By Pattie Mihalik
When one of my good friends was facing his last sunset, he centered his thoughts on his good life.
“Life has been good to me,” he affirmed, “and I have no regrets.”
A few minutes later, he said he did have one major regret: He wasn’t there for his children when they were growing up.
While his overseas job paid big money that allowed his family to have a great lifestyle, he said he paid the price.
“If I could do it over again I would think less about making money and more about enjoying time with my children,” he said.
When a palliative nurse recorded the most common regrets of dying, she said one of the regrets she heard most from male patients was that they placed too high a priority on their job and spent too little time with family.
We all have regrets and we don’t have to be at the end of life to think about them. But when someone insists they have no regrets at all, I think that’s a person who must not be very introspective. Maybe they mean they have no major regrets.
I find that the older I grow, the more I think about regrets that have only surfaced in later life.
One of my major regrets is that when I was happily surrounded by my large Italian family I didn’t realize the day would come when they were all gone.
Oh, sure, I loved all my aunts and my 11 cousins. They all helped shape me in significant ways, and I always knew how lucky I was to have them in my life.
But while I loved every minute of our animated family get-togethers, I couldn’t foresee the day would come all too quickly when they were all gone.
Perhaps few of us think about that while we still have family with us.
I did let each cherished family member know I loved them and appreciated all they had done for me. But I didn’t tell them often enough.
Do any of us really express our love often enough?
One of my biggest regrets is that I never told my mother how much I admire her. Sure, she knew I loved her. But I never expressed to her my gratitude and my respect for her remarkable strength.
Whether it was supporting two children with no help or dealing with physical setbacks, she met life head-on with strength that continues to inspire me years after she’s been gone.
But darn, I wish I would have told her those things while I had the chance.
Another major regret of mine is not sitting down with my grandparents and insisting they tell me about their past. They both came to America from a little village named Squillace in Calabria, Italy.
What did they tell me about Squillace and their life there? They told me next to nothing, only that it was a poor village and no one had much.
I regret that I didn’t ask more questions to draw them out while I still could.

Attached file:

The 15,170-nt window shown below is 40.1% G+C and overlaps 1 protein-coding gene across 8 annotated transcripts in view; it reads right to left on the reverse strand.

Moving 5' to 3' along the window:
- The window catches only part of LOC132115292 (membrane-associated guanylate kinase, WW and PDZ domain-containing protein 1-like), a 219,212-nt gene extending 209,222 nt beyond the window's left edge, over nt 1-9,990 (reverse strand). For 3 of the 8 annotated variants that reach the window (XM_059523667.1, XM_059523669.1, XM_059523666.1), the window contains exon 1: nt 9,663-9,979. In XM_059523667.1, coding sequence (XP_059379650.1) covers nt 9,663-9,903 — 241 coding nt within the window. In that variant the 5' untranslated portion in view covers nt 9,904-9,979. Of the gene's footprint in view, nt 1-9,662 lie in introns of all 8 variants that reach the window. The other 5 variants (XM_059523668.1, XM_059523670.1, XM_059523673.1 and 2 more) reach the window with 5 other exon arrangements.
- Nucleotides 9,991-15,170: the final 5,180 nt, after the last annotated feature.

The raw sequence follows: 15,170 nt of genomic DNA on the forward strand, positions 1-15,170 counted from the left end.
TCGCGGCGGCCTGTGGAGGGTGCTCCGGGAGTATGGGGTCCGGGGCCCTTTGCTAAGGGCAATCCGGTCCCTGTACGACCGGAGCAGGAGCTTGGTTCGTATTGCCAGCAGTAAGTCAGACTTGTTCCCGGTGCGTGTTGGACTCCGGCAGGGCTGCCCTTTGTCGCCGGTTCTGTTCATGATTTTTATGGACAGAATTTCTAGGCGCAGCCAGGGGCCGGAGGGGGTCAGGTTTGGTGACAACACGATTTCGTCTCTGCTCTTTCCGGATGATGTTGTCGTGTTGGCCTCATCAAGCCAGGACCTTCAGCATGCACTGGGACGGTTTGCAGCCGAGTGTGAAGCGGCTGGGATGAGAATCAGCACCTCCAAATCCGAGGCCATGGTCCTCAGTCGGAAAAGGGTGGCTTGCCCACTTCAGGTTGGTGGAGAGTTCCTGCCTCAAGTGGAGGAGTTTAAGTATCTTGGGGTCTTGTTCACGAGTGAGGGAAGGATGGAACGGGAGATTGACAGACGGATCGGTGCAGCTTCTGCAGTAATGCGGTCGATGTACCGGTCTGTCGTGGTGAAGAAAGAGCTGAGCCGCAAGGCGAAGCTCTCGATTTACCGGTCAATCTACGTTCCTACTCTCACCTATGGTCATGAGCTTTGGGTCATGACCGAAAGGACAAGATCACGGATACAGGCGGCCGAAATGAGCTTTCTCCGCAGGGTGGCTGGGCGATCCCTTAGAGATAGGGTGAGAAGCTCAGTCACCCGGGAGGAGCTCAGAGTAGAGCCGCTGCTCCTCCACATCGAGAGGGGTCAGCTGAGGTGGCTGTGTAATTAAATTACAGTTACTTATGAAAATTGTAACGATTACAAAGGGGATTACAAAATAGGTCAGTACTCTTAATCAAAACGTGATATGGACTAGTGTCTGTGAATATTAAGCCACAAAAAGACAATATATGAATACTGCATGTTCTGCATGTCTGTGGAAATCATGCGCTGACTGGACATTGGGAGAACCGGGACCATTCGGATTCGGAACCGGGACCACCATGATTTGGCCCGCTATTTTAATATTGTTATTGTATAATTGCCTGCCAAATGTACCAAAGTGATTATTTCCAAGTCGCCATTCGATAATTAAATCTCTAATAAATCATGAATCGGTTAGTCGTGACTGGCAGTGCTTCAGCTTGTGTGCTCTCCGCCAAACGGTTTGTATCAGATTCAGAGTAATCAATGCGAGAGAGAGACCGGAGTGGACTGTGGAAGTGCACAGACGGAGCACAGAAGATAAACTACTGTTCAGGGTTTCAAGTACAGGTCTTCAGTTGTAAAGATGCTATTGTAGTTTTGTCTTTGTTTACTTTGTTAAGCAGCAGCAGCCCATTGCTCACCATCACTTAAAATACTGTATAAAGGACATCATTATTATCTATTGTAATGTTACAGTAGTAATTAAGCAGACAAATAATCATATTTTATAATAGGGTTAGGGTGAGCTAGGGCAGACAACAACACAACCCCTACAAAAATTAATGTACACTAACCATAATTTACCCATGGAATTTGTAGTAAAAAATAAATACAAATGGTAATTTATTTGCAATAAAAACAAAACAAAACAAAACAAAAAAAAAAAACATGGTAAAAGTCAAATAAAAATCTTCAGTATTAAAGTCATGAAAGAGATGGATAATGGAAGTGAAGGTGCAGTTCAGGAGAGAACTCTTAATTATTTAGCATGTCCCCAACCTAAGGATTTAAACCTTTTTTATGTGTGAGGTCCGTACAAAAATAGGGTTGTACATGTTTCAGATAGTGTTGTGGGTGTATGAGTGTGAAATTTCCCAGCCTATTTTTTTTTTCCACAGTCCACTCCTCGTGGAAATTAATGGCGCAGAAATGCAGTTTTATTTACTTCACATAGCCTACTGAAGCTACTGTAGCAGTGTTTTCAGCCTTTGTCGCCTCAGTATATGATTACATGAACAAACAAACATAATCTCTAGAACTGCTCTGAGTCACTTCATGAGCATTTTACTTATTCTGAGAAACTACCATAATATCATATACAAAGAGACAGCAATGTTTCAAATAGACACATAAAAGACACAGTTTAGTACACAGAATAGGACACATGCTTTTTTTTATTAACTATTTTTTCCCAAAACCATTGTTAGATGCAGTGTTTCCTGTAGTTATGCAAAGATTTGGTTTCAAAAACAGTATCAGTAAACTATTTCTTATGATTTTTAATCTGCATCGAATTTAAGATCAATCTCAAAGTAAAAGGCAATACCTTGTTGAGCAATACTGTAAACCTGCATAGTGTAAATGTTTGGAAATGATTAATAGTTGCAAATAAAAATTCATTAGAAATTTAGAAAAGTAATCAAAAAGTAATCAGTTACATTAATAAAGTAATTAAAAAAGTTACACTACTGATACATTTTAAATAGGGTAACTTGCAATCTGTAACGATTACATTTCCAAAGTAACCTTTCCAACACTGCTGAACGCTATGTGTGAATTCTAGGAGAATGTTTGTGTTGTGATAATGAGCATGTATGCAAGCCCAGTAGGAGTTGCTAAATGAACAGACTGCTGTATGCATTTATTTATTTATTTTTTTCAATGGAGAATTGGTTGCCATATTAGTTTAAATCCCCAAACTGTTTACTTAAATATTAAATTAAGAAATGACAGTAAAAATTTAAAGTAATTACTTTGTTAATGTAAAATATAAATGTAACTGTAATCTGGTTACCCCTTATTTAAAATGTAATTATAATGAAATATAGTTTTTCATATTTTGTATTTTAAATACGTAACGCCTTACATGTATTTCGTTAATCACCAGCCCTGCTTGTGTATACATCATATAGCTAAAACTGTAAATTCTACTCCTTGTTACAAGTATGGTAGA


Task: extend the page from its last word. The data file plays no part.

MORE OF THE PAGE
I spent more time with my grandfather than any of his grandkids because I was the one who drove him wherever he wanted to go. So I had plenty of drive time to ask about his life before he came here.
All I remember my grandfather talking about was local politics. As a reporter whose job involves drawing people out, I could have done it with my grandfather but failed to do so.
My grandmother lived with us for many years after my grandfather died. With the hours we spent together in the same house, why did I not insist I wanted to hear more about her life in Italy?
I’ll tell you why. It’s because I made the same mistake so many people do. I thought I would have much more time with her. She died at 92. Did I think she would live forever?
In a word, yes. It’s far too painful for us to acknowledge we won’t always have our loved ones. We don’t want to think about the day they will no longer be here.
But that day does come, and in my case, I have a big void when it comes to family history.
I have long wanted to know what the village of Squillace looked like. In my mind I pictured narrow stone houses crudely made.
My daughter Maria, who has much better computer skills than I do, gave me an incredible gift when she went on the Internet and found videos of Squillace and Calabria. I was stunned to see a beautiful sea and beach.
Why did my grandparents never mention that?
When they came to America they moved to the Italian section of a coal region town named Shamokin. Their home was a small two-bedroom row home. How they raised five children there is beyond me.
Well, I just saw the video of homes built one upon the other in Squillace. Many sections had no space between homes crowded together in every direction.
My daughters and I are trying to plan a trip there to discover our roots. Perhaps I will find answers to questions I always wanted to ask but never did.
Regrets, I’ve got a few. How about you?
Contact Pattie Mihalik at email@example.com.